I woke up in the spare room this morning. A beautifully misty morn nearly compensated for a night of bed swapping. I live in hope that one of us will grow out of this soon!
You just can't see the golden sky. But it was golden! There's one little pear on the one little pear tree out there.
Conkers are starting to fall from the chestnut tree up in the corner. Mattman wants to line his windowsill with them, and Jo is filling a vase.
Same view from my room, when I had re-united myself therewith. Can you see the cows? They were very quiet this morning. Obviously also enjoying the bodings of a fine day.
This is Mattman's new school route. He cuts through the university campus just below us which joins a little lane down to his new school. I drove him to the lane this morning. Heavy bags after a week of new routine are starting to take their toll!
And this is part of my new-ish school route. Next month I will have been a classroom assistant for a whole year.
The view coming home. Where the leafy suburbs open out onto Belfast lough and you bask in the splendour of a genuinely hot and sunny day. I went for a walk to the post box when I got home. I wore my shorts and a summer top. It was a pretty exceptional way to start Autumn!

Monday, 1 September 2014


 One of you fine Susan Branch living people shared a picture of her September tree the other day on good old farcebook. But I can't find it now or you now, so here is a teeny tiny one stolen shamelessly from Goggle. The line at the top stood out for me even more than the fabulous words. "Wind gives speech to trees". Here in the frozen North for days now as soon as you go outside you hear Autumn. Up until this year I thought you felt it in the crisper, cleaner air. I thought you saw it in the blue, blue sky whose sun didn't burn. In a little epiphany I realised last week that you hear Autumn: in the dry leaves not yet ready to take their leave (excuse the pun...) of summer.

Appropriately, yesterday morning in church we sang "We have heard a joyful sound" and I did smile broadly when we got to the verse that says, "Give the winds a mighty voice: Jesus saves". I was smiling and hoping that the noise of His Autumn would be heard wherever the leaves fall and that salvation would come for all who most need it. As our very traditional preacher pointed out in a most untraditional way for the frozen North, being the word "saved" has many translations, among them finding peace and well-being.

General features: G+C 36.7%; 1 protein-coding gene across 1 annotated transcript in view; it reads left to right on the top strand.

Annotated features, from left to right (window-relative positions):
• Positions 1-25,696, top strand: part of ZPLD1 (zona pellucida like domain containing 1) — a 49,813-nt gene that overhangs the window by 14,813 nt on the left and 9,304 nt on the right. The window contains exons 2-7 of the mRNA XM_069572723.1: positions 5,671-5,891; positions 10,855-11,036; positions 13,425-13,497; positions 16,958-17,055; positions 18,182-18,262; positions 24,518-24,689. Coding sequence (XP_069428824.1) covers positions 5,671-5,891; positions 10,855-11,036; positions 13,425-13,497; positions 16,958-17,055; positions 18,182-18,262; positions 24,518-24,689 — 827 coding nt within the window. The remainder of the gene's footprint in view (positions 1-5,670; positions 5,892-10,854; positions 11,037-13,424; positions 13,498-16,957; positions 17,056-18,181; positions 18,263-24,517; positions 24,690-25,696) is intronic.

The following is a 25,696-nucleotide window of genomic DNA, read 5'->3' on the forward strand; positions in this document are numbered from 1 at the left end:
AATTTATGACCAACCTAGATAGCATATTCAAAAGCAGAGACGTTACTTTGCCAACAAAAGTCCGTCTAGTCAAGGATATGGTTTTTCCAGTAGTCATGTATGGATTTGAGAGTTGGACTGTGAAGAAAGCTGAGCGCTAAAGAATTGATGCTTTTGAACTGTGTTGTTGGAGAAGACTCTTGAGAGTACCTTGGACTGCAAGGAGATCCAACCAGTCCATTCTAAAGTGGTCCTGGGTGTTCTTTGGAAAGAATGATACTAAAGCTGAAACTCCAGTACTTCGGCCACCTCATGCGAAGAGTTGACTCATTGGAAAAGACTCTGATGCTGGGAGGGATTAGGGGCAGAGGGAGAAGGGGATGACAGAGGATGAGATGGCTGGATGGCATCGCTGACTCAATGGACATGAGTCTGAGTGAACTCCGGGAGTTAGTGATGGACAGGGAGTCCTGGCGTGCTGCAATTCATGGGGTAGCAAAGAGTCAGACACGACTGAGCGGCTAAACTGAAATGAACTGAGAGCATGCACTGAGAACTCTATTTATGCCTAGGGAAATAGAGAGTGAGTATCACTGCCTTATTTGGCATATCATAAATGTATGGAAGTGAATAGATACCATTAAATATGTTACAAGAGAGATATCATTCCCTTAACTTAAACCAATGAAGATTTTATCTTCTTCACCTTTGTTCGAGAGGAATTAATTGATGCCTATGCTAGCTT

I have goals for this month! I told my extremely lovely Science teacher and co-staff room chatter today that I was going to get organised this month. She pointed out that you'd never set that as a goal for a child. "Be specific, Mags," she said. So here are the specifics, in an attempt to create accountability for myself:

I am going to have food in the house every day and that includes remembering that I need a packed lunch too!

I am going to stop forgetting swimming kit and piano lessons.

I am going to crochet my tank top from this book. My version will be in easy, monochrome grey.

I am going to start that 52 books in a year thing that everyone else started in January. So institutionalised are we, in three separate schools now, that September is really the start of our new year!

I will be in bed by eleven instead of midnight. (It's 23:29 now.)

If you're still here you'll want a cup of tea. Camomile at this hour. Thank you all for still popping in to the new Meadowplace x It is lovely to have so many porches to relax on when a moment even vaguely beckons from behind the conker-laden chestnut tree up yonder. I know that you're all finding ways to celebrate the speech of the trees this Autumn!

Time stands still

 Hello! Sending you all lots of love from Northern Ireland, where nothing much changes just as everything changes, as usual. Time has stood ...